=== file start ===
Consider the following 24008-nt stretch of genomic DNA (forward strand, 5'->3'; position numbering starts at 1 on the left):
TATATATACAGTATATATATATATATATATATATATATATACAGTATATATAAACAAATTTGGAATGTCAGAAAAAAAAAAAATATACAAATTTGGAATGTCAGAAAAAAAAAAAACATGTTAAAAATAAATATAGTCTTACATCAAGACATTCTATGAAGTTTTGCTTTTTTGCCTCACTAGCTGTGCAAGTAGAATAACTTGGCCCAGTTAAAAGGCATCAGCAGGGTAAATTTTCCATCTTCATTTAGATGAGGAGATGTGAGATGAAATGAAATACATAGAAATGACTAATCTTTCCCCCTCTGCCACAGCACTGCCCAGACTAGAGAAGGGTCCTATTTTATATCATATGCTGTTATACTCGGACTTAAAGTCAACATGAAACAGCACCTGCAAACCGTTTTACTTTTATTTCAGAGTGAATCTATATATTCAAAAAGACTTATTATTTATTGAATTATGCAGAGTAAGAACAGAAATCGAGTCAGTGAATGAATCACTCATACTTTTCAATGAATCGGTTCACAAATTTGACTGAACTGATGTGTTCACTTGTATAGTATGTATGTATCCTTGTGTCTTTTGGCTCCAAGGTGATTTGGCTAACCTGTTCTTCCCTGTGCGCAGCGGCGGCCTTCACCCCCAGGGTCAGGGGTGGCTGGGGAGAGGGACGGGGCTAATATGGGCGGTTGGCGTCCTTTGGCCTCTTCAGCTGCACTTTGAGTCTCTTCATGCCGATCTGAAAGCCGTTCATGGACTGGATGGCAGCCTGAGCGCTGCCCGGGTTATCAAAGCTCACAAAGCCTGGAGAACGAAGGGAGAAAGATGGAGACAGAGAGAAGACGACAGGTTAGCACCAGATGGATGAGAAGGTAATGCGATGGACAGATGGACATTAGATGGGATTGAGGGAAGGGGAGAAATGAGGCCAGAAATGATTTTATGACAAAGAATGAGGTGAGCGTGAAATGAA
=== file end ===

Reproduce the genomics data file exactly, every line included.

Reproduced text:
Consider the following 24008-nt stretch of genomic DNA (forward strand, 5'->3'; position numbering starts at 1 on the left):
TATATATACAGTATATATATATATATATATATATATATATACAGTATATATAAACAAATTTGGAATGTCAGAAAAAAAAAAAATATACAAATTTGGAATGTCAGAAAAAAAAAAAACATGTTAAAAATAAATATAGTCTTACATCAAGACATTCTATGAAGTTTTGCTTTTTTGCCTCACTAGCTGTGCAAGTAGAATAACTTGGCCCAGTTAAAAGGCATCAGCAGGGTAAATTTTCCATCTTCATTTAGATGAGGAGATGTGAGATGAAATGAAATACATAGAAATGACTAATCTTTCCCCCTCTGCCACAGCACTGCCCAGACTAGAGAAGGGTCCTATTTTATATCATATGCTGTTATACTCGGACTTAAAGTCAACATGAAACAGCACCTGCAAACCGTTTTACTTTTATTTCAGAGTGAATCTATATATTCAAAAAGACTTATTATTTATTGAATTATGCAGAGTAAGAACAGAAATCGAGTCAGTGAATGAATCACTCATACTTTTCAATGAATCGGTTCACAAATTTGACTGAACTGATGTGTTCACTTGTATAGTATGTATGTATCCTTGTGTCTTTTGGCTCCAAGGTGATTTGGCTAACCTGTTCTTCCCTGTGCGCAGCGGCGGCCTTCACCCCCAGGGTCAGGGGTGGCTGGGGAGAGGGACGGGGCTAATATGGGCGGTTGGCGTCCTTTGGCCTCTTCAGCTGCACTTTGAGTCTCTTCATGCCGATCTGAAAGCCGTTCATGGACTGGATGGCAGCCTGAGCGCTGCCCGGGTTATCAAAGCTCACAAAGCCTGGAGAACGAAGGGAGAAAGATGGAGACAGAGAGAAGACGACAGGTTAGCACCAGATGGATGAGAAGGTAATGCGATGGACAGATGGACATTAGATGGGATTGAGGGAAGGGGAGAAATGAGGCCAGAAATGATTTTATGACAAAGAATGAGGTGAGCGTGAAATGAA